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Kyrsten Sinema says she’s surprised when people call her an ‘enigma’ and says inflation is a worry

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Sen. Kyrsten Sinema, a Democratic centrist who has been a thorn in President Biden’s big spending agenda, on Friday said surging inflation justified her opposition and that she was baffled by critics who said her intentions were opaque.  

‘No one tells me what to do,’ she told the Washington Post in an interview.

She laid out her philosophy as the House passed a $1.75 trillion spending package, including green energy provisions and a stronger social safety net, sending it back to the Senate where she is one of the key votes that will make or break it. 

The legislation advances a raft of Democratic priorities. But Sinema has attracted the ire of her colleagues who say she has got her way in paring back the original $3.5 trillion proposal yet still won’t explain whether she supports it.

‘So, that’s not the agreement the president put out in his framework several weeks ago,’ the senator said. 

‘While I’m not going to comment on what’s happening in the House at this moment, I can just refer you back to the comments I made when the president put out his framework. … I’m looking forward to working with him to get this done.’ 

Sen. Kyrsten Sinema, D-Ariz, was at the White House on Monday to see President Biden sign his infrastructure bill into law, but has been one of the main obstacles to the rest of the president's social spending agenda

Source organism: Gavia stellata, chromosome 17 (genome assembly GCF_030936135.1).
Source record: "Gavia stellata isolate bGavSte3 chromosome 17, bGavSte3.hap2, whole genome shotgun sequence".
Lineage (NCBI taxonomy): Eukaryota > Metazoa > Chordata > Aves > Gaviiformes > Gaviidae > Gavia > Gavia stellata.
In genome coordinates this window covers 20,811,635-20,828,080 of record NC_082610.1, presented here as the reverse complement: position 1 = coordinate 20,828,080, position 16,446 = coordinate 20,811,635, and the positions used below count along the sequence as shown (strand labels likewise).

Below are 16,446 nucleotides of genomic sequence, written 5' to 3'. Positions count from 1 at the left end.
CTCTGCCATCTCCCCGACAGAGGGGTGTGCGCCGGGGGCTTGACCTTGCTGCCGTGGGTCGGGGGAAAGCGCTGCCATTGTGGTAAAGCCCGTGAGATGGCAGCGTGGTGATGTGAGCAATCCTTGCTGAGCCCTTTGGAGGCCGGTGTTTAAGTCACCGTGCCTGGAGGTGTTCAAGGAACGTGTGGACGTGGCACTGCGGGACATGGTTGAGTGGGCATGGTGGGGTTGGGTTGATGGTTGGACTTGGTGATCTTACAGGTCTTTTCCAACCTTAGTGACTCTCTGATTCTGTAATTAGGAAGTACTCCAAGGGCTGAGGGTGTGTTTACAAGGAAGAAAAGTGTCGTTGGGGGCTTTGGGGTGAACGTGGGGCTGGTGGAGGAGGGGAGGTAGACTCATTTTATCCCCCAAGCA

Sen. Kyrsten Sinema, D-Ariz, was at the White House on Monday to see President Biden sign his infrastructure bill into law, but has been one of the main obstacles to the rest of the president’s social spending agenda

In an interview with the Washington Post, Sinema said surprised when people say, 'Oh, she's an enigma,'yet offered no further pointers on what she wanted out of the Build Back Better bill

In an interview with the Washington Post, Sinema said surprised when people say, ‘Oh, she’s an enigma,’yet offered no further pointers on what she wanted out of the Build Back Better bill

Where the other Democratic holdout Sen. Joe Manchin has spelled out his red lines, Sinema has given few interviews or answered questions about what it is that she wants. 

Her position even provided fodder for Saturday Night Live.

‘What do I want from this bill?’ asked Cecily Strong, playing Sinema. ‘I’ll never tell.’

For her part, Sinema said she did not understand the criticism.

‘I’m always surprised when people say, ‘Oh, she’s an enigma,’ she said. 

‘I’m, like, not at all, actually. I’m very straightforward about what I believe in and why I’m doing what I do.’ 

She pointed to the recent surge in inflation – last week the Department of Labor said prices had risen 6.2 percent since October 2020, the highest rise in more than 30 years – as justification for her stance. 

She said she hoped it ‘helps people understand why I have been concerned about high levels of spending that are not targeted or are not efficient and effective.’ 

The White House claims that its spending will increase productivity – by improving transportation or allowing more people to return to workforce through better childcare provisions, for example – reducing inflationary pressures.